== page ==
Parkmerced residents would use 60 percent less energy and water per capita than they do now, according to Hartman, through efficiency improvements and investments in renewable energy sources. Plans also call for an organic farm and a network of bike paths. A storm-water management system would naturally filter runoff and use it to recharge Lake Merced, which has been seeping lower in recent years.
The developers hope to re-route the Muni M line through the complex to make transit more accessible. New retail would eliminate the need to drive somewhere for something as simple as a quart of milk.
"To me what's most exciting about this is, if they get it right, it's actually taking an area that right now generates a ton of car trips, and making it walkable," Metcalf said.
But Goodman and others have suggested that Parkmerced should be designated as a landmark, which would hamper development plans, precisely because its character is reminiscent of that postwar era. A draft report issued by Page & Turnbull, a historic-architecture firm, found that Parkmerced would be eligible for designation as a historic district on the California and national registers of historic places.
It was built in the 1940s by Metropolitan Life Insurance Co. as part of a government-supported effort to supply housing for the middle-class and families of servicemembers. The "courtyard vignettes" bear the mark of Thomas Dolliver Church, regarded as the founding father of the modern movement in landscape design.
"It was Church's biggest public project," notes Inge Horton, an architect and former regional planner with the San Francisco Planning Department who completed an historic assessment of Parkmerced for Docomomo, the International Committee for Documentation and Conservation of Buildings, Sites and Neighborhoods of the Modern Movement. Horton has mixed feelings about the proposed development. "It is one of these things where the developer or owner proposes to tear down all the low-rise buildings and put up a high-rise and make it a little bit green," Horton said. "Sorry to be so cynical."
Goodman wonders just what's so sustainable about demolishing buildings that the owners have just sunk millions of dollars into for fix-ups and cosmetic repairs. "When you look at the overall site, it's a functioning community and it's essential housing," he says, wondering why it can't be reused and expanded," he says.
Hartman says he views the site "as an architect," and finds it to be incongruous with San Francisco's character. "To be frank, the architecture is unworthy of this extraordinary site," he says. Instead, he sees potential for what it could be: a pioneering example of a green neighborhood that uses urban density to meet the challenge of climate change.
At a public meeting held in June to discuss the future plans, residents shared their anxiety about being forced to move. Some tenants, particularly seniors, have lived there for decades in rent-controlled units. Parkmerced Investors has promised that those residents would be able to maintain their current rents in brand new, comparatively sized apartments. But Goodman points out that many would lose their meticulously cared-for garden plots and be forced to adapt to life in a high-rise instead.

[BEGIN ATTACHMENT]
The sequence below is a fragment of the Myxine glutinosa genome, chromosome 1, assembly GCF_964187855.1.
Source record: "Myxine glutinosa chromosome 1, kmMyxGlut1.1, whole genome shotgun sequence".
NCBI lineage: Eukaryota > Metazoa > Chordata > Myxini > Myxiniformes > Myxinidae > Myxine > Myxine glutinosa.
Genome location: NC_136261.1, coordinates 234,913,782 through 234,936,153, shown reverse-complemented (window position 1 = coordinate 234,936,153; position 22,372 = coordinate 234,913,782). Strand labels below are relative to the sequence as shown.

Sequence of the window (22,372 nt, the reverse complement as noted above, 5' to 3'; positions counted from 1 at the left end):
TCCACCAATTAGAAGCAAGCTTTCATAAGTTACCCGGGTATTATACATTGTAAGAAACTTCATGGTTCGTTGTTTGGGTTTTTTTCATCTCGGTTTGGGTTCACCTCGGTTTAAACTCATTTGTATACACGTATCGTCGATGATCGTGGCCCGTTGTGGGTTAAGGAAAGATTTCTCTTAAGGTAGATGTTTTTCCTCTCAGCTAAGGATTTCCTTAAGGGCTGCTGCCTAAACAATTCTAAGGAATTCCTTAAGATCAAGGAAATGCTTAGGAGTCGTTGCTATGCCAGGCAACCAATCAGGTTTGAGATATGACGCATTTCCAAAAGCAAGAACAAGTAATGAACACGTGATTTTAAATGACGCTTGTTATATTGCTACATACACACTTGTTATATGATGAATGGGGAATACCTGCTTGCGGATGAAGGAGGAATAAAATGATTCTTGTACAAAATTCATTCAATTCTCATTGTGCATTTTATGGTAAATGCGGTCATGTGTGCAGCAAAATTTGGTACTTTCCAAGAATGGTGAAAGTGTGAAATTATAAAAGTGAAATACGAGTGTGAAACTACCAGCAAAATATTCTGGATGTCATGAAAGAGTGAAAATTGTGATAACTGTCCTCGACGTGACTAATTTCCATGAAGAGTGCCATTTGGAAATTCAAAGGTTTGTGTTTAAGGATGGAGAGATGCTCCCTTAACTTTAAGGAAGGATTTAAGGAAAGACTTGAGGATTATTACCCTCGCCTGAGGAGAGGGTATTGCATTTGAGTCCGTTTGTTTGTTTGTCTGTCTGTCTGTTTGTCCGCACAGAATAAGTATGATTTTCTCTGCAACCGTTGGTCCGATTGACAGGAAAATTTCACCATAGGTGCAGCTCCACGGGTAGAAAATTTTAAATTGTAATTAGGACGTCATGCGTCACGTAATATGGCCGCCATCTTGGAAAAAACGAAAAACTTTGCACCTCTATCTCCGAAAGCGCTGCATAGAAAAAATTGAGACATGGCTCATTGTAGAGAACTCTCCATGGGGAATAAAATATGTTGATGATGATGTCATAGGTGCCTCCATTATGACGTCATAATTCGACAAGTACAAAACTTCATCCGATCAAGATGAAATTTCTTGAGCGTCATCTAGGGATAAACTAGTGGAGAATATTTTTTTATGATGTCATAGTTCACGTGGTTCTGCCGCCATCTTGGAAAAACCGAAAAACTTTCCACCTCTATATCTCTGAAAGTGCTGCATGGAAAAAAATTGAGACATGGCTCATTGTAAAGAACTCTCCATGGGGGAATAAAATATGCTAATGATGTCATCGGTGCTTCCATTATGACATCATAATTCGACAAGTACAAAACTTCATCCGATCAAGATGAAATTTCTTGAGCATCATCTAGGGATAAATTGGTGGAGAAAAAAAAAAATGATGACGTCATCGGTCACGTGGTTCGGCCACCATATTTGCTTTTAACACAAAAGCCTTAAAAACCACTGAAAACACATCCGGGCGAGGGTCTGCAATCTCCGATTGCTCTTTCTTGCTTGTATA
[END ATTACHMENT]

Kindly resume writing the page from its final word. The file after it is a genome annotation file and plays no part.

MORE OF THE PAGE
About half the tenants are college students who attend San Francisco State, which lies adjacent to Parkmerced. District 7 Sup. Sean Elsbernd, who represents the neighborhood, told the Guardian that he often receives complaints from his constituents about "keggers" that go on until the wee morning hours.
"Parkmerced is such a fascinating societal study," Elsbernd noted. "You've got a lot of folks who've been there since it was built, but really the vast majority now are students at San Francisco State who are so transient and really aren't terribly invested in the neighborhood."
Elsbernd said he also shares a different concern, which came across at the meeting loud and clear: traffic. Although development plans emphasize cycling, Muni access, and a shuttle that would carry passengers to the Daly City BART, the redesign would come with a grand total of more than 11,000 on-street and off-street parking spaces. And it's situated along the 19th Avenue corridor, which is already notorious for traffic snarls (and for pedestrian deaths). Some fear the combination of two new developments would fuel perpetual, dangerous gridlock.
"At minimum, we're talking 5,000 additional vehicular trips a day," said Calvin Welch, a longtime affordable housing activist. "You couldn't build housing further from where people work if you tried." Welch regards the smart-growth school of thought, enthusiastically endorsed by SPUR, with skepticism. The pitfall, he says, is "allowing high-density development in transit-oriented neighborhoods ... and then finding out that people drive."
On the other hand, Welch said, market-rate rental housing is much more affordable than market-rate condominiums, so Parkmerced will provide a service compared to the condos that are pricing so many middle-class families out of San Francisco. And the eastern half of the city has had its share of new residential development, so building new rental units in the western half might be an appropriate counterbalance.
Goodman said he has his own vision for Parkmerced, which would employ adaptive reuse of the existing structures and ensure truly affordable housing for people of modest means. "If I had money and tons of land and all the power in the world, I'd do it a completely different way," he says. "But I don't. I'm a tenant living on site."